BCI and privacy

Will Technology Render Our Private Thoughts Extinct?

Brain-computer interface (BCI) technology and related threats

Do you believe in the right to mental privacy? We’re guessing you do. What if I told you that this right stood a chance of violation? Emerging technology is likely to render our private thoughts extinct. This threat arises in the form of the nwely emerging Brain Computer Interfaces (BCI).

What is a BCI and how does it work?

Brain-computer interfaces (BCI) serve as direct links between the highly complexed human brain and some external device. Their primary use is in research, mapping, assisting or repairing human sensory and cognitive disabilities.

There’s a threat here because brain-computer interfaces are now available on a commercial level and are being used on a large scale (for example, B-Alert Headset by ABM, Epoch headset by Emotiv).  As such, they could potentially be used to extract our minds for data, leaking information which supposed to be private.

Electroencephalography (EEG) is used to monitor and trace the electrical activity in the brain. Due to its ease of use and the non-invasiveness of the task,  EEG-based signals are being popularly used for BCI inputs. This technology is being used to improve user experience in the gaming and entertainment world.

BCI and privacy 2

The threat

Given the ever increasing popularity of this tech, it’s important to be wary of the security risks associated with it. This is because EEG signals could be very conveniently interpreted to extract somebody’s private data. A user may, while wearing a BCI device, enter a pin/password or any other private information on a keyboard or other devices. There are certain applications which can interpret the keystrokes to re-generate this private data. Further, studies have been conducted where EEG signals have been used to know what the object the user is thinking about or the task he/she is performing.

Related: Brain Prints Could Be The Next Big Security Tool

As per the studies by the University of Alabama, hacking a BCI device could highly increase the chances of guessing the pin entered by the user (to almost 1 in 20 chances from 1 in 10,000). Though the Epoch headset developer, Emotiv has denied these claims, as per a security researcher with IOActive (Alejandro Hernández), this kind of decoding is 100% achievable. It’s just a matter of when.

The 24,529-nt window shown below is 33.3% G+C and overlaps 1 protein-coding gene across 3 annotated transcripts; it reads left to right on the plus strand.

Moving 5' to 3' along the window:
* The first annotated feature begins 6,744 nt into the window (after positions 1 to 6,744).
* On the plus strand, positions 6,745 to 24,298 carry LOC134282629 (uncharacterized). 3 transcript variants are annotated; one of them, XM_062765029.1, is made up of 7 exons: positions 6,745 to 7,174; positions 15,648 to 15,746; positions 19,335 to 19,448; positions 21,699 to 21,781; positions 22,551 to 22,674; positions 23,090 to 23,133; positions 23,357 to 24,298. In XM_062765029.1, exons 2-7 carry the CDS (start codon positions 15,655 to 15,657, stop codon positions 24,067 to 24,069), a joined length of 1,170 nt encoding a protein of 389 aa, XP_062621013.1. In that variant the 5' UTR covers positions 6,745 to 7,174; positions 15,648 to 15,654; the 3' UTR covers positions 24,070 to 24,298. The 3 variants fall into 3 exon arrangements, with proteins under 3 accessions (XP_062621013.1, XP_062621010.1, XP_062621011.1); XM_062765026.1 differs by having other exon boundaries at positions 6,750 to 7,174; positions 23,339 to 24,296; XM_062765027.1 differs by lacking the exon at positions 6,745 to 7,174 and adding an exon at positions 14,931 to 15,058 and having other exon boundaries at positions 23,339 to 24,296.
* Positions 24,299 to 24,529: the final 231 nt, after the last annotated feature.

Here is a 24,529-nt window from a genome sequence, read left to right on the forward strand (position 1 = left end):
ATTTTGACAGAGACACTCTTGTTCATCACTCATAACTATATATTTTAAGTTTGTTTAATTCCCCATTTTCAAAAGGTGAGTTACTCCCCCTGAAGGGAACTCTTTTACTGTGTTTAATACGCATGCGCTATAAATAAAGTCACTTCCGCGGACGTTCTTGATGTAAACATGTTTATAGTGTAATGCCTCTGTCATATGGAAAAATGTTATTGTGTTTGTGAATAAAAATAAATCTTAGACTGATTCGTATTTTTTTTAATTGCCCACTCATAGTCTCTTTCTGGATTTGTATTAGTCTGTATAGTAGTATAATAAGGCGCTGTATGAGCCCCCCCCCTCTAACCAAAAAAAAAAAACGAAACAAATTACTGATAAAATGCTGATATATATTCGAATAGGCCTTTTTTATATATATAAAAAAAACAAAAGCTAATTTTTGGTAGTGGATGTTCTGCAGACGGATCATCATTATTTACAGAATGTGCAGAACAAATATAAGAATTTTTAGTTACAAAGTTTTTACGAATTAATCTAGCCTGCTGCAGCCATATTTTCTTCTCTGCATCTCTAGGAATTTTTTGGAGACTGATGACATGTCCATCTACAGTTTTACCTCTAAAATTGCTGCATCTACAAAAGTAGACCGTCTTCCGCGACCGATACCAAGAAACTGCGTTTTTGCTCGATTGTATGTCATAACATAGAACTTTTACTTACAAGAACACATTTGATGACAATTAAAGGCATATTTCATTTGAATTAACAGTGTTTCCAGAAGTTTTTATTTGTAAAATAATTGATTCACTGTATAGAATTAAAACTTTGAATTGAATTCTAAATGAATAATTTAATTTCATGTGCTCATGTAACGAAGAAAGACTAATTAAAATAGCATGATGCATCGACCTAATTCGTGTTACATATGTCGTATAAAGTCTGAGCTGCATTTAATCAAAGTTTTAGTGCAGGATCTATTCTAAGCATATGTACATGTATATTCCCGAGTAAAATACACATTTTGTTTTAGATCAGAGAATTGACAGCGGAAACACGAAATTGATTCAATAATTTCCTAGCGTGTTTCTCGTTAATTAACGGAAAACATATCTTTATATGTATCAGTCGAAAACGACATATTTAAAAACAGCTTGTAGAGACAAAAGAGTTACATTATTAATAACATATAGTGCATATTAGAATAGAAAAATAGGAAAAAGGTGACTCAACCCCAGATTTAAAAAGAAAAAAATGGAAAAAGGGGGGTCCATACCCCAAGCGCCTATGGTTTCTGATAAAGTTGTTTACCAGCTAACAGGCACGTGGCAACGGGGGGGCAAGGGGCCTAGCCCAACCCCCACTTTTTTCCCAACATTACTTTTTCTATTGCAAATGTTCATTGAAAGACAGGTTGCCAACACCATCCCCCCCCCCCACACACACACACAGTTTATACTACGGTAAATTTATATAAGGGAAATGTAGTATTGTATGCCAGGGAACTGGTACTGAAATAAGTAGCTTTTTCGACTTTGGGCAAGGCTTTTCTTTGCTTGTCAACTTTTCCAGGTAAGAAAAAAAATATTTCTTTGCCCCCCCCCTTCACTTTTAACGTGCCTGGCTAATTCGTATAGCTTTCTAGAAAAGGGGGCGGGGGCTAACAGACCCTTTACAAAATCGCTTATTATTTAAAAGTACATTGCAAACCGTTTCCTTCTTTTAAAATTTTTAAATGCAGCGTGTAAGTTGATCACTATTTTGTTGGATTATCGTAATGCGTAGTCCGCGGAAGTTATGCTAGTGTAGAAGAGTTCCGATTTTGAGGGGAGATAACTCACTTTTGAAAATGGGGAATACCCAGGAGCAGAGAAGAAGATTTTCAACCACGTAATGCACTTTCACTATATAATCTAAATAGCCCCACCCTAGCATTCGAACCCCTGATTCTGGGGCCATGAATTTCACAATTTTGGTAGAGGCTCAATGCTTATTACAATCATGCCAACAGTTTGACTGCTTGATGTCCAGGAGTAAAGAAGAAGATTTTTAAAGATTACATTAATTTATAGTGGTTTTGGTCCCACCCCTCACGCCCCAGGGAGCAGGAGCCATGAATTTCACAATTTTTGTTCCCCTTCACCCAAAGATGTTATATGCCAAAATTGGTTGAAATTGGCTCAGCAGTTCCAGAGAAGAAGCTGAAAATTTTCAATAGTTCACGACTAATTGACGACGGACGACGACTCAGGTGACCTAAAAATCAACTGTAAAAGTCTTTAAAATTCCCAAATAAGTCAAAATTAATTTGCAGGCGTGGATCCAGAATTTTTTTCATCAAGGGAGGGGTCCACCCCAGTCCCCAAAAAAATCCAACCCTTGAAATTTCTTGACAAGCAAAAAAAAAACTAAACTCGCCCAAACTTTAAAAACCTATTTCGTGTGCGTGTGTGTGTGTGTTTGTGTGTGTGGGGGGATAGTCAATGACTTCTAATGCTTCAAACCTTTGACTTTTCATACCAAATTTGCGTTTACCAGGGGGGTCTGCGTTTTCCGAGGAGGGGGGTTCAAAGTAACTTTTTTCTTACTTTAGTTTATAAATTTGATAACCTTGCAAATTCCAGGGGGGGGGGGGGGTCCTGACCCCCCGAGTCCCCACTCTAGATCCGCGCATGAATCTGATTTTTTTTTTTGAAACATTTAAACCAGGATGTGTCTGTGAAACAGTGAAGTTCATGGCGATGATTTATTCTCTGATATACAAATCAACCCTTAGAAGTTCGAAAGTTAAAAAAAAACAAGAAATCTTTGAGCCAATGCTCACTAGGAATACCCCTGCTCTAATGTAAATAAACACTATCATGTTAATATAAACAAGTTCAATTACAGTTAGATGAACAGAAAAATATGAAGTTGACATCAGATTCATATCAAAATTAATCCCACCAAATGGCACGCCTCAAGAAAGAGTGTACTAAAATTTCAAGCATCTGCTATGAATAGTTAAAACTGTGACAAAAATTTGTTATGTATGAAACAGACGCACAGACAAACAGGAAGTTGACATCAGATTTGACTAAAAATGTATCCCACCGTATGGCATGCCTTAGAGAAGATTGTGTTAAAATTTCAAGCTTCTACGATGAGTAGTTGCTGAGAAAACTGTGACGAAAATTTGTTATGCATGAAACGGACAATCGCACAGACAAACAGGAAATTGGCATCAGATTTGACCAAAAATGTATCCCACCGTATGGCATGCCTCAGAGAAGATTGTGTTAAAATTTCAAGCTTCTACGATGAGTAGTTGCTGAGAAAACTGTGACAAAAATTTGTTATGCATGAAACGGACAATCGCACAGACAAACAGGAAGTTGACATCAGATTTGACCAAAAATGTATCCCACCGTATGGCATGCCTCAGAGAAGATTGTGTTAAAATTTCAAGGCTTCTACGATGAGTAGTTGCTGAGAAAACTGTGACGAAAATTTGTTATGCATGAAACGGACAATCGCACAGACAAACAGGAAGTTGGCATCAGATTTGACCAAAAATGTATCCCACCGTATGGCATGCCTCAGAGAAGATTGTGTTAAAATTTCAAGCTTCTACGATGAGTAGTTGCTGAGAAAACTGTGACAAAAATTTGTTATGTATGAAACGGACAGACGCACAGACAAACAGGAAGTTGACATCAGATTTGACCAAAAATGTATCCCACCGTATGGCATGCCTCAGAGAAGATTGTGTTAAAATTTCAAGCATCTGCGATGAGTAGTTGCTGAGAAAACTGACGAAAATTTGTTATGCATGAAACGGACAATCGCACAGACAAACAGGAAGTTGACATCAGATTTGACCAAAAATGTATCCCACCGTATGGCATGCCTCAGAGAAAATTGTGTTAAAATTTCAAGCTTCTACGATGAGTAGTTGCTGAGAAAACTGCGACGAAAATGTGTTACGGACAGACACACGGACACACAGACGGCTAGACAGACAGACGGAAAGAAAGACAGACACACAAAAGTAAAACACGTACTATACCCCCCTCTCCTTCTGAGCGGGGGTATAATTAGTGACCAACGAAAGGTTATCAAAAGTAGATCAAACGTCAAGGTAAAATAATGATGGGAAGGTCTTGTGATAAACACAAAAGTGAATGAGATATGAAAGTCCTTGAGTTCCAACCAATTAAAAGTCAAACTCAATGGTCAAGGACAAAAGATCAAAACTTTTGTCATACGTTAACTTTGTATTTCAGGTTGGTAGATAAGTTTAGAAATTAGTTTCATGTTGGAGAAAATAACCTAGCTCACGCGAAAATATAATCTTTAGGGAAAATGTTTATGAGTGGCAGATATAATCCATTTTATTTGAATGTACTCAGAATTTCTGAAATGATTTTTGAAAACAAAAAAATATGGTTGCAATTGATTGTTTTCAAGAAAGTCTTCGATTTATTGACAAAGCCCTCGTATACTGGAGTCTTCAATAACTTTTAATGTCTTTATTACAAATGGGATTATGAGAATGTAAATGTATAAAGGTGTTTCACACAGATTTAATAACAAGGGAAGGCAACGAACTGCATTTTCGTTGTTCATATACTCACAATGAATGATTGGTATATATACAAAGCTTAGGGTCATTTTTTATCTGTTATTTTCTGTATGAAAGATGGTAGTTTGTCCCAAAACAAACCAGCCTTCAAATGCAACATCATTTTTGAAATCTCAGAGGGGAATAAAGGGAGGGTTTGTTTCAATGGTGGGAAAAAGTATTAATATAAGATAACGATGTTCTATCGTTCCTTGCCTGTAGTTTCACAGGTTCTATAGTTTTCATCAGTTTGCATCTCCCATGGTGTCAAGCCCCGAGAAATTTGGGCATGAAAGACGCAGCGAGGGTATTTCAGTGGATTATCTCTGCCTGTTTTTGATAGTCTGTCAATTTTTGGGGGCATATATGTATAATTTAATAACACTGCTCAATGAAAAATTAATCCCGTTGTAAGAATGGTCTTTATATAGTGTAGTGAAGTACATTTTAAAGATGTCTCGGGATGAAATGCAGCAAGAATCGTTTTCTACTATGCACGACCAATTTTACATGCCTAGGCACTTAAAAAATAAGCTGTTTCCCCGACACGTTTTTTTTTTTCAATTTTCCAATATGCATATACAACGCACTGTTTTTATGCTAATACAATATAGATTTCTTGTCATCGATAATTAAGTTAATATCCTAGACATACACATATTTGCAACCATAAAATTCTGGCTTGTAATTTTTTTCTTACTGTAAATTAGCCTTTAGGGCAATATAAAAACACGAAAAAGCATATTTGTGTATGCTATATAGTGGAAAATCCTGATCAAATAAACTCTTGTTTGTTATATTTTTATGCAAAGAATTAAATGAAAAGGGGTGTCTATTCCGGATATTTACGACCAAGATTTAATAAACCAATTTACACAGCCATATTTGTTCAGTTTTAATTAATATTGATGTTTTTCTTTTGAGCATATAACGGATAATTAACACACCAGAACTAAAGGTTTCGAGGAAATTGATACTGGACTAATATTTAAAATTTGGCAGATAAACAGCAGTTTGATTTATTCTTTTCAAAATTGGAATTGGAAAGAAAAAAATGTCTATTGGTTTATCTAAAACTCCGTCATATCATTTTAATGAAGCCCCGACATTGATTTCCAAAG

The misuse is not only limited to malicious hackers or destructive individuals. BCIs could also be exploited by governments or consumer product industries as well. This is possible because with electrodes attached to your brain, it becomes easier to capture your emotional response to an advertisement or a logo which appears on screens. By capturing such responses, there’s enough room for you to build a profile on an individual. According to Bonaci and Chizeck, the most serious threat associated with BCI technology is advertising, infringing on user privacy.

BCI and privacy


Sure, BCI has plenty of benefits that likely overweigh its threats right now. But there’s no denying that in the near future, there’s going to be critical need to ensure, and protect user privacy for people using BCIs. Unfortunately, not much seems to be happening on that front. The BCI Anonymizer, a prototype BCI device – claims to filter out all private information. How it manages to do that, we’re not sure. It remains in its propositional stage. It is the need of the hour that such technology is brought within the ambit of some strict regulations.